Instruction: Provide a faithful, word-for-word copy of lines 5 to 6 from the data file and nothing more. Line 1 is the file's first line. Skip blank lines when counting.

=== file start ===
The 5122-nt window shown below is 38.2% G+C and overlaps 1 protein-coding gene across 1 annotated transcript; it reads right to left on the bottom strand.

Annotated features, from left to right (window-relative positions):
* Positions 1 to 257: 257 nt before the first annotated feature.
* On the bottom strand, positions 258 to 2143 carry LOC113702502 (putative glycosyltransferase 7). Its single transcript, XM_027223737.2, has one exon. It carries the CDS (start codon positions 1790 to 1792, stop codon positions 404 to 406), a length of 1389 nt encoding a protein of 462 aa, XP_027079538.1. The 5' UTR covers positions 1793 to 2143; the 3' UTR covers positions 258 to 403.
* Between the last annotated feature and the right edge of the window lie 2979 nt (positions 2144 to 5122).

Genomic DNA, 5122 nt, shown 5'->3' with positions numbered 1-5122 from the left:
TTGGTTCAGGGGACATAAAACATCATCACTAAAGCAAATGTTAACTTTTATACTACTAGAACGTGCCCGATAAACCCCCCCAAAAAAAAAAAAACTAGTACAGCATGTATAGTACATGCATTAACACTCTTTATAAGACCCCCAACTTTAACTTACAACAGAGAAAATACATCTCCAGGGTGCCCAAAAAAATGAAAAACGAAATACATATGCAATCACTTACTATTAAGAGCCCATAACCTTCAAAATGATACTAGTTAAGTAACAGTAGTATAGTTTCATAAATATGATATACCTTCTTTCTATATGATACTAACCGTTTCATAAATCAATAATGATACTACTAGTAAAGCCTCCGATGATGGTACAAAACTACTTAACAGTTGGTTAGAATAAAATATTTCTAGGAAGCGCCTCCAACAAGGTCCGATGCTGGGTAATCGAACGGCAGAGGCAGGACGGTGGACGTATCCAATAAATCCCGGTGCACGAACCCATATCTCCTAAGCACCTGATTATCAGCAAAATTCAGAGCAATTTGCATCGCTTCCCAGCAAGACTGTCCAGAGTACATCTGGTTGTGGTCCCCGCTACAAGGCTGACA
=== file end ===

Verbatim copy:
* Between the last annotated feature and the right edge of the window lie 2979 nt (positions 2144 to 5122).

Genomic DNA, 5122 nt, shown 5'->3' with positions numbered 1-5122 from the left: